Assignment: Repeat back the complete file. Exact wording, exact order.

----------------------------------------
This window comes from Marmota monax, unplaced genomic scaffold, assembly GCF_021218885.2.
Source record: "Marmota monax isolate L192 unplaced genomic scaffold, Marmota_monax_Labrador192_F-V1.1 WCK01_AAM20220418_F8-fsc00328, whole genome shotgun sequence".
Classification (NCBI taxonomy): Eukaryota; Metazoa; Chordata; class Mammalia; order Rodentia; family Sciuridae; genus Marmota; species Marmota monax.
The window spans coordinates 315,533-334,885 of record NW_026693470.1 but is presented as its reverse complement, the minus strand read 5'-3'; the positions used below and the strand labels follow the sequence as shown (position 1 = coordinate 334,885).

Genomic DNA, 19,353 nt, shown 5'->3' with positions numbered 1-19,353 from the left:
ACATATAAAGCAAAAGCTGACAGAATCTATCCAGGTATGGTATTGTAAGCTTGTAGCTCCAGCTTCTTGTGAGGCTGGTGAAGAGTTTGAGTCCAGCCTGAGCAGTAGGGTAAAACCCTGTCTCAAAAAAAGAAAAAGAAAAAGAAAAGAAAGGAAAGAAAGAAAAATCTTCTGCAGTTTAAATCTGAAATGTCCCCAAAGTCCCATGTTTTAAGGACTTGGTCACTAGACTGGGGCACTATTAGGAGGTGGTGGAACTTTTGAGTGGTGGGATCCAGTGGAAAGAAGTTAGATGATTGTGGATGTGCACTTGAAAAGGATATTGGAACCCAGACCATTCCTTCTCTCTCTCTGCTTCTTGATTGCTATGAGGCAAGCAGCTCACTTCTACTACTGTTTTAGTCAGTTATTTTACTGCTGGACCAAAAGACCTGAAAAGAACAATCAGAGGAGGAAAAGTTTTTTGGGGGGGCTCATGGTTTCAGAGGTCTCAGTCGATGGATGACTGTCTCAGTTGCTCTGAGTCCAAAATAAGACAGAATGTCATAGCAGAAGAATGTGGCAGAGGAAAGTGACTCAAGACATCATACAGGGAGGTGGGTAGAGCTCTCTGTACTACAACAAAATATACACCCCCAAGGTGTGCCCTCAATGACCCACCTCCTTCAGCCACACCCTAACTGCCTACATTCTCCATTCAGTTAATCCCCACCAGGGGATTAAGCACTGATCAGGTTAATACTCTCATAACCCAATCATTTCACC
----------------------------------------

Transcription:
This window comes from Marmota monax, unplaced genomic scaffold, assembly GCF_021218885.2.
Source record: "Marmota monax isolate L192 unplaced genomic scaffold, Marmota_monax_Labrador192_F-V1.1 WCK01_AAM20220418_F8-fsc00328, whole genome shotgun sequence".
Classification (NCBI taxonomy): Eukaryota; Metazoa; Chordata; class Mammalia; order Rodentia; family Sciuridae; genus Marmota; species Marmota monax.
The window spans coordinates 315,533-334,885 of record NW_026693470.1 but is presented as its reverse complement, the minus strand read 5'-3'; the positions used below and the strand labels follow the sequence as shown (position 1 = coordinate 334,885).

Genomic DNA, 19,353 nt, shown 5'->3' with positions numbered 1-19,353 from the left:
ACATATAAAGCAAAAGCTGACAGAATCTATCCAGGTATGGTATTGTAAGCTTGTAGCTCCAGCTTCTTGTGAGGCTGGTGAAGAGTTTGAGTCCAGCCTGAGCAGTAGGGTAAAACCCTGTCTCAAAAAAAGAAAAAGAAAAAGAAAAGAAAGGAAAGAAAGAAAAATCTTCTGCAGTTTAAATCTGAAATGTCCCCAAAGTCCCATGTTTTAAGGACTTGGTCACTAGACTGGGGCACTATTAGGAGGTGGTGGAACTTTTGAGTGGTGGGATCCAGTGGAAAGAAGTTAGATGATTGTGGATGTGCACTTGAAAAGGATATTGGAACCCAGACCATTCCTTCTCTCTCTCTGCTTCTTGATTGCTATGAGGCAAGCAGCTCACTTCTACTACTGTTTTAGTCAGTTATTTTACTGCTGGACCAAAAGACCTGAAAAGAACAATCAGAGGAGGAAAAGTTTTTTGGGGGGGCTCATGGTTTCAGAGGTCTCAGTCGATGGATGACTGTCTCAGTTGCTCTGAGTCCAAAATAAGACAGAATGTCATAGCAGAAGAATGTGGCAGAGGAAAGTGACTCAAGACATCATACAGGGAGGTGGGTAGAGCTCTCTGTACTACAACAAAATATACACCCCCAAGGTGTGCCCTCAATGACCCACCTCCTTCAGCCACACCCTAACTGCCTACATTCTCCATTCAGTTAATCCCCACCAGGGGATTAAGCACTGATCAGGTTAATACTCTCATAACCCAATCATTTCACC